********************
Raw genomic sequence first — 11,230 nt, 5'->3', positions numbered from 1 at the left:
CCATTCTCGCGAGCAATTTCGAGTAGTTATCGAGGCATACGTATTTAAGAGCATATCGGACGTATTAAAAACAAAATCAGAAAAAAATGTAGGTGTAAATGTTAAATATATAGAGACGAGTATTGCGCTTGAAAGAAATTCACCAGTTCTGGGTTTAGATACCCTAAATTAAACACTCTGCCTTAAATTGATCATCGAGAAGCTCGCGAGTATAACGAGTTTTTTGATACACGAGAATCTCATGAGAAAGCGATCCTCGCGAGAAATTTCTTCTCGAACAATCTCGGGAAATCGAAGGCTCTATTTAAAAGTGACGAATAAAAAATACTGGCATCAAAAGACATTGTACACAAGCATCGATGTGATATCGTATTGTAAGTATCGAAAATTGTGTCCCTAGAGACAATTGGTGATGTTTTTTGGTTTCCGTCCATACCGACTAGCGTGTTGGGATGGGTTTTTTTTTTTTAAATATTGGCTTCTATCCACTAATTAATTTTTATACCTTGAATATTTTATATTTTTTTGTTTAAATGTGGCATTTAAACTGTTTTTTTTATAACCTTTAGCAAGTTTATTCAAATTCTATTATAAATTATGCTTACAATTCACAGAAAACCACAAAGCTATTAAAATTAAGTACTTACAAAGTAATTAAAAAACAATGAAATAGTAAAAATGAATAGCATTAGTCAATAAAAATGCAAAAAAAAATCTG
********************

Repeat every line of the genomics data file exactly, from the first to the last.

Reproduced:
Raw genomic sequence first — 11,230 nt, 5'->3', positions numbered from 1 at the left:
CCATTCTCGCGAGCAATTTCGAGTAGTTATCGAGGCATACGTATTTAAGAGCATATCGGACGTATTAAAAACAAAATCAGAAAAAAATGTAGGTGTAAATGTTAAATATATAGAGACGAGTATTGCGCTTGAAAGAAATTCACCAGTTCTGGGTTTAGATACCCTAAATTAAACACTCTGCCTTAAATTGATCATCGAGAAGCTCGCGAGTATAACGAGTTTTTTGATACACGAGAATCTCATGAGAAAGCGATCCTCGCGAGAAATTTCTTCTCGAACAATCTCGGGAAATCGAAGGCTCTATTTAAAAGTGACGAATAAAAAATACTGGCATCAAAAGACATTGTACACAAGCATCGATGTGATATCGTATTGTAAGTATCGAAAATTGTGTCCCTAGAGACAATTGGTGATGTTTTTTGGTTTCCGTCCATACCGACTAGCGTGTTGGGATGGGTTTTTTTTTTTTAAATATTGGCTTCTATCCACTAATTAATTTTTATACCTTGAATATTTTATATTTTTTTGTTTAAATGTGGCATTTAAACTGTTTTTTTTATAACCTTTAGCAAGTTTATTCAAATTCTATTATAAATTATGCTTACAATTCACAGAAAACCACAAAGCTATTAAAATTAAGTACTTACAAAGTAATTAAAAAACAATGAAATAGTAAAAATGAATAGCATTAGTCAATAAAAATGCAAAAAAAAATCTG